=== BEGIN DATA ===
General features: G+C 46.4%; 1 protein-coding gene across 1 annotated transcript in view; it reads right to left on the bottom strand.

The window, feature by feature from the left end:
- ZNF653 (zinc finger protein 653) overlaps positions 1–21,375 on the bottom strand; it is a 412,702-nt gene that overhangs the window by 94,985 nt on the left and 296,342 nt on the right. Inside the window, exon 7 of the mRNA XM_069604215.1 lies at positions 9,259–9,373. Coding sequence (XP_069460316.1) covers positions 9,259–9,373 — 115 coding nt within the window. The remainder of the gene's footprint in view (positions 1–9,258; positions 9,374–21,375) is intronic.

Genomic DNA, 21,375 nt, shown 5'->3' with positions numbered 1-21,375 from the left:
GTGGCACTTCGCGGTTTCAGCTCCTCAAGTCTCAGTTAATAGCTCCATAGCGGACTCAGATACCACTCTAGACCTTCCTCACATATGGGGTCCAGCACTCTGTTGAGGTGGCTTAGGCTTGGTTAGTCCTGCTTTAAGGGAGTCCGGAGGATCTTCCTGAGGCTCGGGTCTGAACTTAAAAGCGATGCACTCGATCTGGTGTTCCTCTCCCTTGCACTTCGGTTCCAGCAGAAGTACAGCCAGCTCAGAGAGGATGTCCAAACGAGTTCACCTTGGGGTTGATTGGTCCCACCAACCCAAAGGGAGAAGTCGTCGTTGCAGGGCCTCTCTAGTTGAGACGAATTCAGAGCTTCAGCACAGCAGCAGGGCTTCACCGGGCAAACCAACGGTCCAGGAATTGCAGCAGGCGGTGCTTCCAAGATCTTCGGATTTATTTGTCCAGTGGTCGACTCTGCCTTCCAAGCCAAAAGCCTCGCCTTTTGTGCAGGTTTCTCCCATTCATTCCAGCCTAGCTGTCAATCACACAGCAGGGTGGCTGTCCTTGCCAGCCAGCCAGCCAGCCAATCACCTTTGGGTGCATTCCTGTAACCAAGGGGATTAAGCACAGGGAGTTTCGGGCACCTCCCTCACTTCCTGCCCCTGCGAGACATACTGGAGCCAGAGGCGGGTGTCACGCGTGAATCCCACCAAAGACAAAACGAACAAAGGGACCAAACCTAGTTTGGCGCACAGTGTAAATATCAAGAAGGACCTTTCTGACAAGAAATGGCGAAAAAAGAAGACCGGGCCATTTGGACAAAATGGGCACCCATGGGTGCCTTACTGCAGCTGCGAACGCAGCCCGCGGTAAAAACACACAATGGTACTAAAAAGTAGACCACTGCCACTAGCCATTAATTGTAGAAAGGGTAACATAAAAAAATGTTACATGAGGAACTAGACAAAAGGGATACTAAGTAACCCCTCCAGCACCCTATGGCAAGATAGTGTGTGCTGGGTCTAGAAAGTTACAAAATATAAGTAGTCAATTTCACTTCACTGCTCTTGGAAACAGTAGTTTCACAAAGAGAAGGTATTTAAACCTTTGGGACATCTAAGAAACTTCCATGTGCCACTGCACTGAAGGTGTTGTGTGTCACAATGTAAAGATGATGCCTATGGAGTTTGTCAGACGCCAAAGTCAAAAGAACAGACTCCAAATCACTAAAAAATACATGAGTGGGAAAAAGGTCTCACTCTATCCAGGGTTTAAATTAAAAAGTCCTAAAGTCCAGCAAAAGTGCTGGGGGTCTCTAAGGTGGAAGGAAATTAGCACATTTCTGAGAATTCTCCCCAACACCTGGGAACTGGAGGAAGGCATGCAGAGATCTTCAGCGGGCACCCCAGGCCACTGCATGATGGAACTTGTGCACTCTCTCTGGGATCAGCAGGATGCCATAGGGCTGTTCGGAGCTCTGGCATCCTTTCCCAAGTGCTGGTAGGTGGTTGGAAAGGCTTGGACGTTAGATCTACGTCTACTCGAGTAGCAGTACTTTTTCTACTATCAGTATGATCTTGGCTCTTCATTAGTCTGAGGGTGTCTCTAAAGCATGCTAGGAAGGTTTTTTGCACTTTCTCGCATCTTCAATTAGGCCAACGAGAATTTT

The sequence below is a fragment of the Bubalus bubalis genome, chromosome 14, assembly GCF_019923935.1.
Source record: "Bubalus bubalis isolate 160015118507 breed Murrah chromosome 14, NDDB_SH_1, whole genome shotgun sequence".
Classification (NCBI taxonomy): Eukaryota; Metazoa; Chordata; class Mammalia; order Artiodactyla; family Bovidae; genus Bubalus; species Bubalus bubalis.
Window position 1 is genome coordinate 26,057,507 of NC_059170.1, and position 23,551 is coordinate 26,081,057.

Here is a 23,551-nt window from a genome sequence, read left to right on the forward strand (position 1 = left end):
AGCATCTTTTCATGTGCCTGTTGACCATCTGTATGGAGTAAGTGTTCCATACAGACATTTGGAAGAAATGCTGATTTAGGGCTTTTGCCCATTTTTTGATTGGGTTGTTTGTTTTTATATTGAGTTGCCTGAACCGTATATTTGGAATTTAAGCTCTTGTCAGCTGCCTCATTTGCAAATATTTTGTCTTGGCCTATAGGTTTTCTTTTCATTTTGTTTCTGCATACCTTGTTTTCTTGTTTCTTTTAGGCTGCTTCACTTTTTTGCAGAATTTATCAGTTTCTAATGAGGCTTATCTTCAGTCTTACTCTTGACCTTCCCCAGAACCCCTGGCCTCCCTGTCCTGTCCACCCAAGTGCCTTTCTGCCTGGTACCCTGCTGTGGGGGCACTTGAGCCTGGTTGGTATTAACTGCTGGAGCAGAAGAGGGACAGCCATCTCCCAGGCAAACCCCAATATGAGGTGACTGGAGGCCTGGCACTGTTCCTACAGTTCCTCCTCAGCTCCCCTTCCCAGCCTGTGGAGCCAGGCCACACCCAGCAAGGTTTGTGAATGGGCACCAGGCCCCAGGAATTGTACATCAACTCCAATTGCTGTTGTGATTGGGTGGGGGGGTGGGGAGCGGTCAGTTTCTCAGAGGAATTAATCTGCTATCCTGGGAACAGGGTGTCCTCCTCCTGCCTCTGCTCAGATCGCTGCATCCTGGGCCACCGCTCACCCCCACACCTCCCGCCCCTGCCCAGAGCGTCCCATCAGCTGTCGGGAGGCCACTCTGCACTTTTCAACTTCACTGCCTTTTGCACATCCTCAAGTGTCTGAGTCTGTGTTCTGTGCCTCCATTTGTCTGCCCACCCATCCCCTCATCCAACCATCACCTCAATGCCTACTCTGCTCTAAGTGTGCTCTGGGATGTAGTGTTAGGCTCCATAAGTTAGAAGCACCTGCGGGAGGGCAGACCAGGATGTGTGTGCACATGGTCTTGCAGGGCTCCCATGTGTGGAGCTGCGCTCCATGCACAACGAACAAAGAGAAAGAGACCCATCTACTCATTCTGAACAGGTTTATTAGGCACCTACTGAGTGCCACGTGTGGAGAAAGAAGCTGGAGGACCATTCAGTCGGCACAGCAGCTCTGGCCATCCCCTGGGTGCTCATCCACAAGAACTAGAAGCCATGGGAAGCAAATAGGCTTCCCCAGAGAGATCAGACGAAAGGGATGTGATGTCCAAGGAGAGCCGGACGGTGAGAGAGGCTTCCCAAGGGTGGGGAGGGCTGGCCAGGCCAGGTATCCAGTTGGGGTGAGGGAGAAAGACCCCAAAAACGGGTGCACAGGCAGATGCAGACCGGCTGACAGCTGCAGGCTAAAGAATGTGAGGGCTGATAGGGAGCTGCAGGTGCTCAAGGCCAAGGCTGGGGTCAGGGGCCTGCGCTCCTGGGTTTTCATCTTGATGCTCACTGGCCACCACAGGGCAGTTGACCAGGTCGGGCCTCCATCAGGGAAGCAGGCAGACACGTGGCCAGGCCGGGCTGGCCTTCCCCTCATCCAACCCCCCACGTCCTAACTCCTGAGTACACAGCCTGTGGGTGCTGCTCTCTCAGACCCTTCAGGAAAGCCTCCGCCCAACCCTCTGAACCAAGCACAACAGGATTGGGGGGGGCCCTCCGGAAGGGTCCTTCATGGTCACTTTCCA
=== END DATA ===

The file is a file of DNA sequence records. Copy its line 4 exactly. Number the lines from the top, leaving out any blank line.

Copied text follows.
Genomic DNA, 21,375 nt, shown 5'->3' with positions numbered 1-21,375 from the left: